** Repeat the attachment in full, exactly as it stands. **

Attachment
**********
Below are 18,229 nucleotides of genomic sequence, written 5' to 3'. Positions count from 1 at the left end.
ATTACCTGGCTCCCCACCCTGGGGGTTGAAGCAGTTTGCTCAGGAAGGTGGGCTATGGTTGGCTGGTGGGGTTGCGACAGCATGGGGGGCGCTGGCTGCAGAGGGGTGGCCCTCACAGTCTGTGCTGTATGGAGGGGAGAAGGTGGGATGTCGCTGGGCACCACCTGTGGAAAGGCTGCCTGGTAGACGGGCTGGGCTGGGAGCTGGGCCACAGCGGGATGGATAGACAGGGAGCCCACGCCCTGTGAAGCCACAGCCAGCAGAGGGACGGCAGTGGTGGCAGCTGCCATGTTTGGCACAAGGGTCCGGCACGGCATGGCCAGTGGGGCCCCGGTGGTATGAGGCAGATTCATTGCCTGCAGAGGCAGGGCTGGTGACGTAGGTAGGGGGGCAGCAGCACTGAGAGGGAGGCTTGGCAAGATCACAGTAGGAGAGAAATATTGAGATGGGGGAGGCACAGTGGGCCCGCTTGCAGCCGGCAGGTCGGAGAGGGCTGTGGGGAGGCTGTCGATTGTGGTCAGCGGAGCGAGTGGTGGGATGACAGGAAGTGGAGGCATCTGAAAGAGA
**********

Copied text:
Below are 18,229 nucleotides of genomic sequence, written 5' to 3'. Positions count from 1 at the left end.
ATTACCTGGCTCCCCACCCTGGGGGTTGAAGCAGTTTGCTCAGGAAGGTGGGCTATGGTTGGCTGGTGGGGTTGCGACAGCATGGGGGGCGCTGGCTGCAGAGGGGTGGCCCTCACAGTCTGTGCTGTATGGAGGGGAGAAGGTGGGATGTCGCTGGGCACCACCTGTGGAAAGGCTGCCTGGTAGACGGGCTGGGCTGGGAGCTGGGCCACAGCGGGATGGATAGACAGGGAGCCCACGCCCTGTGAAGCCACAGCCAGCAGAGGGACGGCAGTGGTGGCAGCTGCCATGTTTGGCACAAGGGTCCGGCACGGCATGGCCAGTGGGGCCCCGGTGGTATGAGGCAGATTCATTGCCTGCAGAGGCAGGGCTGGTGACGTAGGTAGGGGGGCAGCAGCACTGAGAGGGAGGCTTGGCAAGATCACAGTAGGAGAGAAATATTGAGATGGGGGAGGCACAGTGGGCCCGCTTGCAGCCGGCAGGTCGGAGAGGGCTGTGGGGAGGCTGTCGATTGTGGTCAGCGGAGCGAGTGGTGGGATGACAGGAAGTGGAGGCATCTGAAAGAGA